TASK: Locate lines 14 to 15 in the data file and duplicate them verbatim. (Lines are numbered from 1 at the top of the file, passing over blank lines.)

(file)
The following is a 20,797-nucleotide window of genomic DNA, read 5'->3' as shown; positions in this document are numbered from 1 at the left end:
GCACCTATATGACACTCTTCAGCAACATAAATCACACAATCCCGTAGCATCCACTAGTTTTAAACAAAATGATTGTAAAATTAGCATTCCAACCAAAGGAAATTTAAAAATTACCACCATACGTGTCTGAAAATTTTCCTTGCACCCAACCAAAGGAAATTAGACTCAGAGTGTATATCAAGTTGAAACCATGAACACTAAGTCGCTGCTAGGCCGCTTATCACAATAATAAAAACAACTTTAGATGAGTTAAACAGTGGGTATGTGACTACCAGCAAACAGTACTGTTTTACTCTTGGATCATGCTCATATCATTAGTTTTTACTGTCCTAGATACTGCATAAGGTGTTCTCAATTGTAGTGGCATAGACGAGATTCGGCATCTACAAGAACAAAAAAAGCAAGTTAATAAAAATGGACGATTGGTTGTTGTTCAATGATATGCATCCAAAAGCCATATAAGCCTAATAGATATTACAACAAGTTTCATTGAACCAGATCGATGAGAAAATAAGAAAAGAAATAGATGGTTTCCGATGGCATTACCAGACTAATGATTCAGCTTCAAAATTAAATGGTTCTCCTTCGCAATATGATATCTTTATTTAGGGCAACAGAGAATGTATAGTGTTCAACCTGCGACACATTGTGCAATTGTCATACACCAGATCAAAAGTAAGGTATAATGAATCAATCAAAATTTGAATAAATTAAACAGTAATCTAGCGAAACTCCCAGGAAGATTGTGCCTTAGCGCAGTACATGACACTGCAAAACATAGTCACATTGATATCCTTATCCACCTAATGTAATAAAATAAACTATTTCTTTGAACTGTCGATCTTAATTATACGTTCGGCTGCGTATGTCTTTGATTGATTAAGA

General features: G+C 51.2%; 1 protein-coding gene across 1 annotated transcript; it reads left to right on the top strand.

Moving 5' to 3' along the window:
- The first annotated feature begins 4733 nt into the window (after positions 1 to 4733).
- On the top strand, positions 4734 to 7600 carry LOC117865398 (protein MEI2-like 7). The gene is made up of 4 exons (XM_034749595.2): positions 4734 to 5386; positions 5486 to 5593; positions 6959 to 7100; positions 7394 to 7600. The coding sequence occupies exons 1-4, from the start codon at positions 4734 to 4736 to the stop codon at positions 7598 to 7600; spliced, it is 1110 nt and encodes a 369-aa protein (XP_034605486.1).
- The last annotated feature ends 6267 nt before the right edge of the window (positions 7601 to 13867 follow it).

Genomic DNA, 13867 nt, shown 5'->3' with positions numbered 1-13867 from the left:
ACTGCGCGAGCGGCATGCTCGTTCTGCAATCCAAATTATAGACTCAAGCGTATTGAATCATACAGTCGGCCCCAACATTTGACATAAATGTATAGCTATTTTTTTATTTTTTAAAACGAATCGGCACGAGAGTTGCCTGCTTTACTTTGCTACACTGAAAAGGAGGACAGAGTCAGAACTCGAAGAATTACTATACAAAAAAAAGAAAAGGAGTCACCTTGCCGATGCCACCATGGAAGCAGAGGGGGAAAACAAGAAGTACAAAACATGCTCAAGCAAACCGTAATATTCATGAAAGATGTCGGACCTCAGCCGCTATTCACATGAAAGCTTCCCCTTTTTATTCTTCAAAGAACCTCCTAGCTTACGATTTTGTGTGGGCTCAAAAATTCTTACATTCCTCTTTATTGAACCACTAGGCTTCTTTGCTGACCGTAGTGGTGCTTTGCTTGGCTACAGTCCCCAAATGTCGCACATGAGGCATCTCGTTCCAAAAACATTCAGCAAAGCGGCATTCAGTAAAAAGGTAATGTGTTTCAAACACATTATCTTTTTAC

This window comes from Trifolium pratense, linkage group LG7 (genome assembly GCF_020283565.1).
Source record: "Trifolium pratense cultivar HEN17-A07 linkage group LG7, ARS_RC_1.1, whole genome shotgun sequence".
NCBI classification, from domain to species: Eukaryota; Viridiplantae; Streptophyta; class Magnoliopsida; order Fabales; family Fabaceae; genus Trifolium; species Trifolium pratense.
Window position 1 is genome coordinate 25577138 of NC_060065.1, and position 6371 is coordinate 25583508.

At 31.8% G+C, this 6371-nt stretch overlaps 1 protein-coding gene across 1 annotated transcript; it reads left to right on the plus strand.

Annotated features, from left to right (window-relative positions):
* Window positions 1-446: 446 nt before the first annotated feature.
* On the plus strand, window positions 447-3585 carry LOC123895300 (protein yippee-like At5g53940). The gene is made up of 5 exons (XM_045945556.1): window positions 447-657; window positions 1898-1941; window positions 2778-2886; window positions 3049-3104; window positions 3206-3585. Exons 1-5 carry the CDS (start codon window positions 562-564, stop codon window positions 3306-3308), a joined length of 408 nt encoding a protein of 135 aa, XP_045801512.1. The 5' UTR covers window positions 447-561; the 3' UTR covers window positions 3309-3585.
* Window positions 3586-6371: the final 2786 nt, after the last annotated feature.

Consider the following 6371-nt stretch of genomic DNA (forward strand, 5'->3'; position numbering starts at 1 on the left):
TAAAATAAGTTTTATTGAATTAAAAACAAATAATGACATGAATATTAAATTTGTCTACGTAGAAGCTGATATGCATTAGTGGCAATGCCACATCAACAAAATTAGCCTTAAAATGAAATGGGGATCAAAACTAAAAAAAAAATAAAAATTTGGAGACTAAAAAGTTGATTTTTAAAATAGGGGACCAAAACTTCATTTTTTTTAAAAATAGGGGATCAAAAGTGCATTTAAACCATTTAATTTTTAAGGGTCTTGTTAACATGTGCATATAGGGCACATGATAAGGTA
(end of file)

At 31.8% G+C, this 6371-nt stretch overlaps 1 protein-coding gene across 1 annotated transcript; it reads left to right on the plus strand.

Annotated features, from left to right (window-relative positions):